Missed Ebola diagnosis leads to debate
Texas Health revises statements to: 'no flaw in the EHR'
A statement from the 25-hospital Texas Health Resources explaining why critical travel information was not communicated regarding the nation's first Ebola patient has left many wondering where the problem occurred. And, more importantly, how to fix it.
On Oct. 1, THR issued a statement, which appeared to point fingers at THR's Epic electronic health record system versus potential human error, saying that a flaw in the interaction between the physician and nursing portion of the EHR caused the patient's travel history to not appear in the physician's standard workflow. Epic contacted Healthcare IT News to highlight that Texas Health Resources had issued an Oct. 3 correction to their initial statement. They declined to comment on anything further.
In its Oct. 3 statement, THR officials said there actually was "no flaw in the EHR in the way the physician and nursing portions interacted related to this event" and that the patient's travel history "was available to the full care team" in the EHR including the physician's workflow.
The controversy and contradictions started when Thomas Eric Duncan first was admitted to the emergency department at Texas Health Presbyterian Hospital Dallas Sept. 25. He told his nurse he had been in Africa prior to his arrival in the U.S. The information, THR officials say, was entered into the EHR, but the information somehow did not reach the appropriate clinicians. Duncan was then discharged from the ER that day, only to return to the hospital's ER four days later, where he was then diagnosed with the Ebola virus. THR declined to comment further.
[See also: Questions raised about EHR workflow in Ebola case.]
The chain of events has sparked public debate amongst clinicians and IT professionals over whose mistake caused the failure to communicate Duncan’s critical travel history to physicians.
On one side, there's those who aver that the Epic electronic health record was not the problem in this case.
"Truly, there was no EHR issue here," said John Halamka, MD, chief information officer at Beth Israel Deaconess Medical Center in Boston, in an emailed statement. Typical EHRs, he continued, have alerts, reminders and tasks – all of which "were in production in Texas."
Healthcare IT News readers also weighed in on the debate.
"It is NOT a problem with the EHR," commented Stephen Maro, RN and Epic go-live support at Johns Hopkins Medicine's Suburban Hospital. "The health system did THEIR BUILD wrong. Making travel history appear for the physician is easy. The health system just has to decide that they want it to appear and have their build team make the adjustment."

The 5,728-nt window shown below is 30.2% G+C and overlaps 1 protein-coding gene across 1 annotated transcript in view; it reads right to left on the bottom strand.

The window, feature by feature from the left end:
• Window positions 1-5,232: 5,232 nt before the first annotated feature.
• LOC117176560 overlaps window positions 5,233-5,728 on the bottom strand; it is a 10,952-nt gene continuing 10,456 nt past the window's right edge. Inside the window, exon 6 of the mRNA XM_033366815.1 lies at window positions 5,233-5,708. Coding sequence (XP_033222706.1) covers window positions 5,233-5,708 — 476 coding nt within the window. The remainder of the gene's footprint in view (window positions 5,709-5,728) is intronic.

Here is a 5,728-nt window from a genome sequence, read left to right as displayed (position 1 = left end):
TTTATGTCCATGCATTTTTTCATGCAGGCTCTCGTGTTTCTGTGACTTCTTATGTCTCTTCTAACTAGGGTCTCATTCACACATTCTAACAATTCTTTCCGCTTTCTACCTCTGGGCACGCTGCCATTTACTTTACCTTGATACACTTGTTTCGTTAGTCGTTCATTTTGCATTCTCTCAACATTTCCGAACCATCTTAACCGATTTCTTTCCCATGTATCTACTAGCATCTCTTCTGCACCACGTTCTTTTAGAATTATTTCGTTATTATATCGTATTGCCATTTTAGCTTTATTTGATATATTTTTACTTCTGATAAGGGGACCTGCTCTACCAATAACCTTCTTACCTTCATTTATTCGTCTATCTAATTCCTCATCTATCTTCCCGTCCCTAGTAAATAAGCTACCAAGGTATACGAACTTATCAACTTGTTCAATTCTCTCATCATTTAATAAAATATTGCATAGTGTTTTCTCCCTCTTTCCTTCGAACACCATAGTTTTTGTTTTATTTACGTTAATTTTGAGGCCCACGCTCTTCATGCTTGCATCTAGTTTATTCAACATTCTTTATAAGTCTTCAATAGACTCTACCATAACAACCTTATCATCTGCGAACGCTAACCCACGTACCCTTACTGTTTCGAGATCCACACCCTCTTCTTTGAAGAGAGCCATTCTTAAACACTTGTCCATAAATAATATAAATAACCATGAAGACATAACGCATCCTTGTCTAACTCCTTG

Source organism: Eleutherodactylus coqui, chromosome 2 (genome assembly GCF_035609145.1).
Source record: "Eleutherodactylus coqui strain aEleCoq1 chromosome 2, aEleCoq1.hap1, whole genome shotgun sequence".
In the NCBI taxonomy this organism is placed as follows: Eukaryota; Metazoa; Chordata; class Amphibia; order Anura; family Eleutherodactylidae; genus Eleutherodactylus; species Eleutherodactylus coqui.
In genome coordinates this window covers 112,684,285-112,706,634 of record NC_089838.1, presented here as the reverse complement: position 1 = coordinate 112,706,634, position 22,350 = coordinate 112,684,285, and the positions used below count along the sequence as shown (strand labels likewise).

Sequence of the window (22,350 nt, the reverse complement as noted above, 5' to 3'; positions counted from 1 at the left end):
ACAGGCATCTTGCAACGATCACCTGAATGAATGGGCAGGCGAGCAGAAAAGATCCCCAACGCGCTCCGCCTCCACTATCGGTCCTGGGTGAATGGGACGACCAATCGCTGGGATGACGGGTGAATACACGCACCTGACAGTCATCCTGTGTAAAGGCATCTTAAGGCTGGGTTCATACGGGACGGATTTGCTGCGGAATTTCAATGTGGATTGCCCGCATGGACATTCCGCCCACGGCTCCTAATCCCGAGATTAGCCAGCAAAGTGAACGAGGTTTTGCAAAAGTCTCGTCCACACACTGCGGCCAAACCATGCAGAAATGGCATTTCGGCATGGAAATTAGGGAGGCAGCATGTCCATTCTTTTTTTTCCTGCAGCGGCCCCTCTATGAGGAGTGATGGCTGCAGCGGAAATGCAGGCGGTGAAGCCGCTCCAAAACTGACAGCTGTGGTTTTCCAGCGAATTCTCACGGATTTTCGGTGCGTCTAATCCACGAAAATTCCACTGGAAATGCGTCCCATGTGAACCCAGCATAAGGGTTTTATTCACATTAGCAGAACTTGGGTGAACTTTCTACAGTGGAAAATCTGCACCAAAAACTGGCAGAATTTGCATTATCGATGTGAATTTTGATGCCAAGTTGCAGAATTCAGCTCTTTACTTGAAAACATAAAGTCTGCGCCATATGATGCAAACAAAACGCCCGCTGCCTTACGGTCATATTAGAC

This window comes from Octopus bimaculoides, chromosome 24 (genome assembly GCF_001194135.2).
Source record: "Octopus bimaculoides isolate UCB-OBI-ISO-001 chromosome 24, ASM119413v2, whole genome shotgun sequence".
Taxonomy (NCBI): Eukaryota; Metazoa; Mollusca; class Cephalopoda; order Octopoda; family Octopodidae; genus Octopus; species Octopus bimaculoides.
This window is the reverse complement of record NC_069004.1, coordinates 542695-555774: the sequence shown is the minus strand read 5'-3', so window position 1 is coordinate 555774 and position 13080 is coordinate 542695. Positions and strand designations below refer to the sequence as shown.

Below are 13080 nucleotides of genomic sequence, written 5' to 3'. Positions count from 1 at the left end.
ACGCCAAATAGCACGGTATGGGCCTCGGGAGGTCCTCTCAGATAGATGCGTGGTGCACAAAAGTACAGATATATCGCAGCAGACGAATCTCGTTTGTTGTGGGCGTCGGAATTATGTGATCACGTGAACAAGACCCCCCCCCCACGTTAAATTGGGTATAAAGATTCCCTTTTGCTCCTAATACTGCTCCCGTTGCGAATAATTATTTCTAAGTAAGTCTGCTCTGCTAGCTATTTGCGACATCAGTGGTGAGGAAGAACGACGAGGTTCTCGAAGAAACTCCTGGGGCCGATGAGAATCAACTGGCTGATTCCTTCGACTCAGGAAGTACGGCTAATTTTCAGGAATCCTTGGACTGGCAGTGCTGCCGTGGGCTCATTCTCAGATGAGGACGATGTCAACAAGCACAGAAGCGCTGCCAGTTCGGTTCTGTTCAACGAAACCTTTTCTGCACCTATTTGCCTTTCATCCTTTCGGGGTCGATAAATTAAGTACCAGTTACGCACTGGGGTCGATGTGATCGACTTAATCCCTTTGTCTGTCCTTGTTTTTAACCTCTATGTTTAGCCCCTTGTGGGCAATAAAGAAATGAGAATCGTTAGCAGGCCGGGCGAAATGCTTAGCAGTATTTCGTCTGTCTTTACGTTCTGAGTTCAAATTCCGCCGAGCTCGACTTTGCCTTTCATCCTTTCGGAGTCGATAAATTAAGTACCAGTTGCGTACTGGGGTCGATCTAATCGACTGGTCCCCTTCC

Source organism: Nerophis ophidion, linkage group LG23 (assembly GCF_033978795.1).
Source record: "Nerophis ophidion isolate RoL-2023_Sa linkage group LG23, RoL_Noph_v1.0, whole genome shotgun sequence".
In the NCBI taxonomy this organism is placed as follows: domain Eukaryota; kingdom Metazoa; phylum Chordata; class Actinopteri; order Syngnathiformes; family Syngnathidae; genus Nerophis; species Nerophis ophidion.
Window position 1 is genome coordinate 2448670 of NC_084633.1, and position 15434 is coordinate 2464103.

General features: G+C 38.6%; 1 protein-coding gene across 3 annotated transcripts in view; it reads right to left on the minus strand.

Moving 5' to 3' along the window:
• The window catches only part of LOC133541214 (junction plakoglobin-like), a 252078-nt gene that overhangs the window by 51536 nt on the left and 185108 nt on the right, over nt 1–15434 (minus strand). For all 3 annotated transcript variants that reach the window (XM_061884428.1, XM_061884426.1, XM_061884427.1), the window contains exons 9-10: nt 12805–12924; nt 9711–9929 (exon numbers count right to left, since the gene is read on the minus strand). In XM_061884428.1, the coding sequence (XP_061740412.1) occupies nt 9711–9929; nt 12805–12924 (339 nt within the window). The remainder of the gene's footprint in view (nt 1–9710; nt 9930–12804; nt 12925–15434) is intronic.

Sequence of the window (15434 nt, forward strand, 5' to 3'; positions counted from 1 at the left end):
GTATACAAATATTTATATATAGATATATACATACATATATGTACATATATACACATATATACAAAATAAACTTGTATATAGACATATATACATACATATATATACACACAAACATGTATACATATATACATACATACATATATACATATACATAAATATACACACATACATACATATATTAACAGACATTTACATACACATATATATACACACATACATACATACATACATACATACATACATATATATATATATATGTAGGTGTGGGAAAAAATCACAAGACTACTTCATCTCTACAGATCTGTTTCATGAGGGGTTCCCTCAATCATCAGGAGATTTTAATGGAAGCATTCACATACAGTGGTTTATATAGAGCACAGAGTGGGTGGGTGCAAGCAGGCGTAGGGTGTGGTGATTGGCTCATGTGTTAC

Outspoken patient privacy advocate Deborah Peel, MD, weighed in on THR's initial statement. "Paper records and electronic records both have errors, that's why the physician has always been responsible for making his/her own independent assessment – which means talking with the patient," she said. "EHRs can't replace the patient-physician relationship."
Athenahealth CEO Jonathan Bush had something to say, also. "The worst supply chain in our society is the health information supply chain," Bush told CNBC regarding the incident. "It's just a wonderfully poignant example, reminder of how disconnected our healthcare system is."
There were also those who seemed to think the fault was due to both an EHR issue and a human issue.
"When an EHR claims to have clinical decision support, shouldn't that not only warn the doctor on the face sheet, but also highlight the nurse's note and pull up the CDC's alert and a CPOE order set, and create a contact report for the local health department?" another HITN commenter pointed out.
As the debate continues over who or what was at fault, in the meantime the World Health Organization has updated its numbers on Ebola deaths. And they’re chilling. Calling it the deadliest outbreak of Ebola in history, the WHO has reported that 3,431 people have lost their lives as of Oct. 1. More than 7,470 people have been diagnosed with the virus, which has a fatality rate of up to 90 percent.